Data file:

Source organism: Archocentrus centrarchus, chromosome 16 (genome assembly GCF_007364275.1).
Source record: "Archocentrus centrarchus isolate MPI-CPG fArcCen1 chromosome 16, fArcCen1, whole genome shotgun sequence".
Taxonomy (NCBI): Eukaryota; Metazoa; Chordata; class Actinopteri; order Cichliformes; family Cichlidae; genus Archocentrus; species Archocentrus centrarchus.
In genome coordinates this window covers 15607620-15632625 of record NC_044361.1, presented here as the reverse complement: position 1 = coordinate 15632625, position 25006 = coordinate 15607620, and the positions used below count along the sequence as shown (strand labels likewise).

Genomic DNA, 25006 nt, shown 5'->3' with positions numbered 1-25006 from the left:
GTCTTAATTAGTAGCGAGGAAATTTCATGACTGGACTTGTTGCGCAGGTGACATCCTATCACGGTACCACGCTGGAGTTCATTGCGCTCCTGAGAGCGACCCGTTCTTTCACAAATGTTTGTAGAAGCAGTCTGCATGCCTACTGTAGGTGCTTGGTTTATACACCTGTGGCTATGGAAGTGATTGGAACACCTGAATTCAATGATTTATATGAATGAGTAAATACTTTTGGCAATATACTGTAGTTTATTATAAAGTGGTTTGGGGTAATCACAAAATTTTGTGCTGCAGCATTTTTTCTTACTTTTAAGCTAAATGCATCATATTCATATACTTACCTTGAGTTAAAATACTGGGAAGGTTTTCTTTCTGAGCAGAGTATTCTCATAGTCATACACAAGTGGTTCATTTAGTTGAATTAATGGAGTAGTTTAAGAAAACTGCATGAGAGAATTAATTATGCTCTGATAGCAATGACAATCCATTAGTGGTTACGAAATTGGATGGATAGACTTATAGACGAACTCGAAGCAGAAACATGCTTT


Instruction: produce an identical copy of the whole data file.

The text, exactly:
Source organism: Archocentrus centrarchus, chromosome 16 (genome assembly GCF_007364275.1).
Source record: "Archocentrus centrarchus isolate MPI-CPG fArcCen1 chromosome 16, fArcCen1, whole genome shotgun sequence".
Taxonomy (NCBI): Eukaryota; Metazoa; Chordata; class Actinopteri; order Cichliformes; family Cichlidae; genus Archocentrus; species Archocentrus centrarchus.
In genome coordinates this window covers 15607620-15632625 of record NC_044361.1, presented here as the reverse complement: position 1 = coordinate 15632625, position 25006 = coordinate 15607620, and the positions used below count along the sequence as shown (strand labels likewise).

Genomic DNA, 25006 nt, shown 5'->3' with positions numbered 1-25006 from the left:
GTCTTAATTAGTAGCGAGGAAATTTCATGACTGGACTTGTTGCGCAGGTGACATCCTATCACGGTACCACGCTGGAGTTCATTGCGCTCCTGAGAGCGACCCGTTCTTTCACAAATGTTTGTAGAAGCAGTCTGCATGCCTACTGTAGGTGCTTGGTTTATACACCTGTGGCTATGGAAGTGATTGGAACACCTGAATTCAATGATTTATATGAATGAGTAAATACTTTTGGCAATATACTGTAGTTTATTATAAAGTGGTTTGGGGTAATCACAAAATTTTGTGCTGCAGCATTTTTTCTTACTTTTAAGCTAAATGCATCATATTCATATACTTACCTTGAGTTAAAATACTGGGAAGGTTTTCTTTCTGAGCAGAGTATTCTCATAGTCATACACAAGTGGTTCATTTAGTTGAATTAATGGAGTAGTTTAAGAAAACTGCATGAGAGAATTAATTATGCTCTGATAGCAATGACAATCCATTAGTGGTTACGAAATTGGATGGATAGACTTATAGACGAACTCGAAGCAGAAACATGCTTT